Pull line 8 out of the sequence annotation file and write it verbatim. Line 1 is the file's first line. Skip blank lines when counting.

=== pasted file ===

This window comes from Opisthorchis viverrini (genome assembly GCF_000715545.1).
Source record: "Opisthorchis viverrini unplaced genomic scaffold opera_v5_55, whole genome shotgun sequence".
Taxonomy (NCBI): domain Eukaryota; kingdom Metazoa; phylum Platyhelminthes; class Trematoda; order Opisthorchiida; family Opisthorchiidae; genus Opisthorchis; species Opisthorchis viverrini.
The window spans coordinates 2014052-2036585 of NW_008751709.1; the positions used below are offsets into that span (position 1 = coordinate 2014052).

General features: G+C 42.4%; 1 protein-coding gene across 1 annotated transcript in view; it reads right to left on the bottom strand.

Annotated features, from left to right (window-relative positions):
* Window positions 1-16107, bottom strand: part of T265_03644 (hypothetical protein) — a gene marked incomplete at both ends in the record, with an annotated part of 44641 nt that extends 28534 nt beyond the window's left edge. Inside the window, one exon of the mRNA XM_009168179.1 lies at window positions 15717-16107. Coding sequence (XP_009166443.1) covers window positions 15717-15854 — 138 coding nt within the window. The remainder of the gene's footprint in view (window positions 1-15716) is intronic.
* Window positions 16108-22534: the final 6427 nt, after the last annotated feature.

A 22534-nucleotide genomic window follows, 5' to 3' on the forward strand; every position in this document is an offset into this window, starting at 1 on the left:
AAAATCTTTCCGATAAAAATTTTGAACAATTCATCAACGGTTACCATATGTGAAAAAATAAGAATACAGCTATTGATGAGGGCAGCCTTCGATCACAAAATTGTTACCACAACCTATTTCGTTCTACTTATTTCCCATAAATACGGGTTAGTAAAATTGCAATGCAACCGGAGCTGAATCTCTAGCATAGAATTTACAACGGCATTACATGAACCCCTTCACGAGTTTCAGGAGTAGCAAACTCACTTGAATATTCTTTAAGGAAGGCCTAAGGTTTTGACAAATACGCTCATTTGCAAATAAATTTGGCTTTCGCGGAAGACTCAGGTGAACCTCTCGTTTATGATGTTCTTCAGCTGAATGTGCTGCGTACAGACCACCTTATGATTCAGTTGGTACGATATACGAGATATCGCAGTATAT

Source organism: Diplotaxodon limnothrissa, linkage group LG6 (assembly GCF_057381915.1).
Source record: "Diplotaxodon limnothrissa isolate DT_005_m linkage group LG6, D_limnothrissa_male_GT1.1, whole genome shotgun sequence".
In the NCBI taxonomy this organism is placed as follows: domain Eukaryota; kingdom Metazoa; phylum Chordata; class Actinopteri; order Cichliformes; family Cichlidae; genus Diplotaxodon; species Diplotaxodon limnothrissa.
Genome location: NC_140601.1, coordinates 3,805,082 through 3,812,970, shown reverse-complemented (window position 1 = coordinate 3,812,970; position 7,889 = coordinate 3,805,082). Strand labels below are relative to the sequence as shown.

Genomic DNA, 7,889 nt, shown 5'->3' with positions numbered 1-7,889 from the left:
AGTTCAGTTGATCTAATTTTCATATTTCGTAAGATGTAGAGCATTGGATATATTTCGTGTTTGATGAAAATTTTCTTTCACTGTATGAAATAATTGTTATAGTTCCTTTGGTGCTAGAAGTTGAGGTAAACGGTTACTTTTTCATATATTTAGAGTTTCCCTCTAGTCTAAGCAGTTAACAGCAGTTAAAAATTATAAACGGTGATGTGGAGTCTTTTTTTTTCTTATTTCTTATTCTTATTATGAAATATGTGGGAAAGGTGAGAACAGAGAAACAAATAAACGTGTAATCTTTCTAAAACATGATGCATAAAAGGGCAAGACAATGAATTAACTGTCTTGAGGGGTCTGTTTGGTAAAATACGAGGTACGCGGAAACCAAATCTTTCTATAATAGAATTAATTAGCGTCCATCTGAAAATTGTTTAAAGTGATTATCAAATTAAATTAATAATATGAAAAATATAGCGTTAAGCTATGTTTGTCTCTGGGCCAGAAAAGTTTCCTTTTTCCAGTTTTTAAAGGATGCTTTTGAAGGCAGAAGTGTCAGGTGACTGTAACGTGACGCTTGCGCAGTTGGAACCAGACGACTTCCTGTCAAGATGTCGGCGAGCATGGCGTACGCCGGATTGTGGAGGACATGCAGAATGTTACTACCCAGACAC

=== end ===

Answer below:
* Window positions 16108-22534: the final 6427 nt, after the last annotated feature.